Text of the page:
Meat consumption is an environmental threat as cattle produce methane, a potent greenhouse gas, while logging forests, which take carbon dioxide out of the atmosphere, to make way for animals destroys natural barriers to climate change, environmentalists warn.

Eating seafood meanwhile can deplete already under-pressure fish stocks.

US alternative meat titans have already seen the opportunity in Asia, with Impossible Foods seeking to establish a presence in China and rival Beyond Meat, which makes plant-based burgers, planning to open a production facility in the region.

But they face competition from local startups, who are thinking beyond simply making faux burgers, and may be better in tune with what consumers want in a diverse region that is fiercely proud of its culinary traditions.

They are planning products ranging from Chinese-style steamed dumplings filled with fake pork made from jackfruit -- a yellow, chewy tropical fruit -- to imitation crab and fish balls, a processed seafood snack popular across Asia.

Startup Karana is behind the jackfruit dumpings, which it plans to launch this year, and is also developing buns filled with imitation barbecue pork to mimic a mainstay of "dim sum" restaurants -- where customers choose from an array of small dishes.

Company co-founder Blair Crichton hopes to create familiar products that can win over meat eaters.

"We're not necessarily going to be promoting that it's jackfruit... it’s about packaging it in a way that is familiar to consumers," he told AFP.

Singapore-based startup Sophie's BioNutrients is working with scientists at a local university to grow microalgae in nutrient-rich soybean residue, a waste product from the food processing industry.

They plan to convert the algae to protein powder, which will then be used to make imitation seafood products, such as fish balls and crab.

The process does not deplete seafood stocks or cause environmental damage, which traditional fishing can.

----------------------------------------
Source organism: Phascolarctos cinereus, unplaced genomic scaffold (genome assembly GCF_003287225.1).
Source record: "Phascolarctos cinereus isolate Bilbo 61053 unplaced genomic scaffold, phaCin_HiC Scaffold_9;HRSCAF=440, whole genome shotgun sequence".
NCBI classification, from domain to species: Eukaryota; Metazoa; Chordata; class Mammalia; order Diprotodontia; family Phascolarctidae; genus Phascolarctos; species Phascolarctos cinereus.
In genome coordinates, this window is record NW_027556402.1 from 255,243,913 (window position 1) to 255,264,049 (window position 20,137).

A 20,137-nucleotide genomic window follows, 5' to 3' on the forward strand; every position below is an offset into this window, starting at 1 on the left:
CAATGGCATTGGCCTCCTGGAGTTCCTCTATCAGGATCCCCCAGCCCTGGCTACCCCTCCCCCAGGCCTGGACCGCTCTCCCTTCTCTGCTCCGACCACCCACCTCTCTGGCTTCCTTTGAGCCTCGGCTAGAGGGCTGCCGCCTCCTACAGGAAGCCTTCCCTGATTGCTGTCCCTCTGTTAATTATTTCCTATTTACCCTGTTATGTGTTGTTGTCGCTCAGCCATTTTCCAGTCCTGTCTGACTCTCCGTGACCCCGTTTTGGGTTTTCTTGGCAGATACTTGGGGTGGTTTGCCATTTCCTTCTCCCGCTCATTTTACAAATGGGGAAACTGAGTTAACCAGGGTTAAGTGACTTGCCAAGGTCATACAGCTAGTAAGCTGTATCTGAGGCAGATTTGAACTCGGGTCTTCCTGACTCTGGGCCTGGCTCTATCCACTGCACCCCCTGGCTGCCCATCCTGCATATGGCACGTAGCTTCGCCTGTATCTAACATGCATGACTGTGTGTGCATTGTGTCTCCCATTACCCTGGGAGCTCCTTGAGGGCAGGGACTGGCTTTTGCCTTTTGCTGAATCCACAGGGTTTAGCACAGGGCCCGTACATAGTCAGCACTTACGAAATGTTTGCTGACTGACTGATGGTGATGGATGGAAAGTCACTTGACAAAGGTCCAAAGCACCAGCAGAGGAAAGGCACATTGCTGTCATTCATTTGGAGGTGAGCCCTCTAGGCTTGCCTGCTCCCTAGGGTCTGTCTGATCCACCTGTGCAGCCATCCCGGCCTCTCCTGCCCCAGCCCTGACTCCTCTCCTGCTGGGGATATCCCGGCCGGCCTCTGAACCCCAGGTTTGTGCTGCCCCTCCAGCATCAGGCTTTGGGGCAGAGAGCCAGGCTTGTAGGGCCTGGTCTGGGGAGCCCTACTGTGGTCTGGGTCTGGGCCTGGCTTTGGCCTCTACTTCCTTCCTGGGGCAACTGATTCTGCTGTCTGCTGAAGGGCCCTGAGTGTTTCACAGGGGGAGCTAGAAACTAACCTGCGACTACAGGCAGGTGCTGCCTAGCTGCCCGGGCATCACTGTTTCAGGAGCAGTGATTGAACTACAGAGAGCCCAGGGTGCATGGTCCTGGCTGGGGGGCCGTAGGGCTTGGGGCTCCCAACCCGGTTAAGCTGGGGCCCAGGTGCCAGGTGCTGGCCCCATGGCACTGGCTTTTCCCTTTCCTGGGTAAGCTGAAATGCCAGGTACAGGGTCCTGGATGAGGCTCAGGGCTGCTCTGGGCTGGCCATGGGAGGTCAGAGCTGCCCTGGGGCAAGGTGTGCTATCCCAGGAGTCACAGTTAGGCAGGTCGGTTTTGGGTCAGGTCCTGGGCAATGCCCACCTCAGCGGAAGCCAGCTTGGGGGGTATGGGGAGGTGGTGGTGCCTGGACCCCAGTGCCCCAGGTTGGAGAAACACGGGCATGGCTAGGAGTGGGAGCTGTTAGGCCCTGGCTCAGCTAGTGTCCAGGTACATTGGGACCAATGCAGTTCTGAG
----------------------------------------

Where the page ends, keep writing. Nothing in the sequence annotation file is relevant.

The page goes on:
The company's founder Eugene Wang said people in many Asian countries saw food as their best tradition -- and that simply trying to sell them plant-based patties would not cut it.

"If you want to market to these people, you want to sell it in a burger format? No way," said Wang, whose company received Sg$1.0 million (US$700,000) funding from the city-state's sovereign wealth fund Temasek.

Wang also founded Sophie's Kitchen, a US company selling plant-based crab cakes and shrimp in North America, Britain and Australia, but he is planning a range for Asian palates under the new company, which is independently operated.

Several sustainable food startups have chosen to launch in Singapore and use it as a base to sell products across the region, with Temasek providing some financial backing.

Still, such companies may have a hard time convincing consumers with traditional tastes to change to their products.

Seow Chin Juen, an analyst focusing on food and nutrition in the region at consultancy Euromonitor International, said the "novelty aspect" was currently driving most sales of alternative meats.

But this was "not sufficient to convert mass market consumers to consume these products on a regular basis,” he added.

Olivia Hayden Ong, a 28-year-old food and lifestyle writer in the city-state, was also sceptical people would rush to switch to jackfruit dumplings and algae fish balls.

"I think it'll be slow (to catch on)... we still like our chicken rice, we still like our spare ribs," she told AFP. Reports from Deni Rose M. Afinidad-Bernardo, AFP/Catherine Lai